08.03.2018 0

The Renewable Fuel Standard is the Obamacare of the energy industry

By Printus LeBlanc

After Scott Pruitt resigned as EPA Administrator, the cheers from K street could be heard around the country. The lobbyist camp led the fight against Pruitt because since coming into the position, Pruitt set his sights on one of the biggest sacred cows in D.C., the Renewable Fuel Standard (RFS). Just because he is gone, that doesn’t mean the fight over the RFS should end.

The RFS was created in 2005 as a result of the Energy Policy Act of 2005. The RFS mandates a certain amount of renewable fuel is blended with gasoline. The renewable fuel is mostly corn ethanol.

The regulation was further updated in 2007 with the Energy Independence and Security Act of 2007 (EISA). This bill was another gift to the renewable fuel industry as it increased the amount of renewable fuel to be blended. EISA had the goal of increasing the amount of renewable fuel by well over 300 percent from 11.1 billion gallons in 2009 to 36 billion gallons in 2022. A windfall for King Corn.

However, when Scott Pruitt came to the swamp, he sought to change the RFS. Pruitt knew the RFS did not do what it promised and was nothing more than the Obamacare mandate for the energy industry.

The RFS was intended to reduce U.S. dependence on foreign oil and reduce the number of pollutants released into the environment. When looking at the data the U.S. is less dependent on foreign oil and pollutants have been reduced, but it has nothing to do with the RFS. In fact, a study released in 2014 showed corn ethanol actually did more damage to the quality of the air than regular gasoline.

Proceedings of the National Academy of Sciences of the United States of America released a report titled, “Life cycle air quality impacts of conventional and alternative light-duty transportation in the United States.” The scientific report came to some startling conclusions. The report stated, “Scenarios with substantially decreased air quality-related health impacts compared with gasoline include gasoline hybrid vehicles (30% decrease) and EVs powered by natural gas or by WWS (50% and 70% decrease, respectively); scenarios with substantially higher damages than gasoline include corn ethanol (80% increase).”

Wasn’t the purpose of the RFS to reduce the pollutants in the air? How is that possible if it is almost twice as bad as gasoline?

Ask anyone in the energy industry, and it will become clear quickly the RFS also had nothing to do with the reduction of foreign oil imports either. That miracle was thanks to fracking. Data from the U.S. Energy Information Agency (EIA) clearly shows the introduction of fracking had more to do with the reduction in imported oil than anything else.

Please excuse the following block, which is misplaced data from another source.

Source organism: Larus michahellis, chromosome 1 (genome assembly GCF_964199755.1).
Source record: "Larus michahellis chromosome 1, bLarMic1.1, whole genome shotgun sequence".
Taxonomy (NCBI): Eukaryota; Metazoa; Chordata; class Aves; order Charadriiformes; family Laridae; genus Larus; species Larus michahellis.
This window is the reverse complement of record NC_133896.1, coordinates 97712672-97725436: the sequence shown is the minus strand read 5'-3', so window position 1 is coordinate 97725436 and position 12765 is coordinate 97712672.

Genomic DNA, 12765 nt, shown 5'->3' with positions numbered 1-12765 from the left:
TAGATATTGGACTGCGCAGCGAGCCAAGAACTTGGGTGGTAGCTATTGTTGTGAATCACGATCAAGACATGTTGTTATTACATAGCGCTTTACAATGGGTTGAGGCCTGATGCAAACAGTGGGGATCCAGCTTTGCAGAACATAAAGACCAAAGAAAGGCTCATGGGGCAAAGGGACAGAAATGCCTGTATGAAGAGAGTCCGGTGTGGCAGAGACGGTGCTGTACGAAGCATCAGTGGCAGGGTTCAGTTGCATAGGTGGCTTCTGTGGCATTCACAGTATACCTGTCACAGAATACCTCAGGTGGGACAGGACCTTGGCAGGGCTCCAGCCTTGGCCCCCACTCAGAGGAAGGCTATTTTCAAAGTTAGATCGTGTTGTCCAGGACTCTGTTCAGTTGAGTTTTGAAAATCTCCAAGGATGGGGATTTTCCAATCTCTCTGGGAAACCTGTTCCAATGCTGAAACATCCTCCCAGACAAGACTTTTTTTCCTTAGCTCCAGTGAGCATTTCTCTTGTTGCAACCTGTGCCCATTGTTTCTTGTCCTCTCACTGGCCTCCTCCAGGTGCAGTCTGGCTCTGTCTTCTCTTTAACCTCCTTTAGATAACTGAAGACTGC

It gets worse for the RFS. Not only does it not reduce foreign dependence on oil, but it also reduces fuel economy, causing more consumption of petroleum. A quick search of the EIA website and any researcher can find the agency admitting the RFS does not do what it is advertised to do. The EIA states, “The energy content of ethanol is about 33 percent less than pure gasoline. The impact of fuel ethanol on vehicle fuel economy varies depending on the amount of denaturant that is added to the ethanol. The energy content of denaturant is about equal to the energy content of pure gasoline. In general, vehicle fuel economy may decrease by about 3 percent when using E10 relative to gasoline that does not contain fuel ethanol.”

Ok, so the RFS is not as advertised. At least the taxpayers are saving money, right?

No, not even close. Aside from the billions in subsidies from the farm bill, the RFS adds additional costs to fuel prices. A 2014 study by the Congressional Budget Office found the RFS adds between $0.13 and $0.26 per gallon of regular gasoline and $0.30 to $0.51 for diesel.

Considering in 2017 the U.S. consumed about 142.85 billion gallons of gasoline, according to the EIA, the RFS forced Americans to spend at least an extra $18.57 billion.

The utter failure that is the RFS is in place for two reasons and only two reasons. The first is money. King Corn spends millions on lobbying in D.C., and the second and probably most important is the Iowa primary. Almost no politician that wants to be President has the desire to tackle King Corn in its backyard with momentum in the Presidential nomination at stake. However, the evidence is overwhelming that the RFS does not help the environment, does not increase fuel efficiency, and does not reduce foreign dependence on oil. It does one thing and one thing only, transfer wealth. It is time to end the Obamacare of the energy industry.

Printus LeBlanc is the Legislative Director at Americans for Limited Government.

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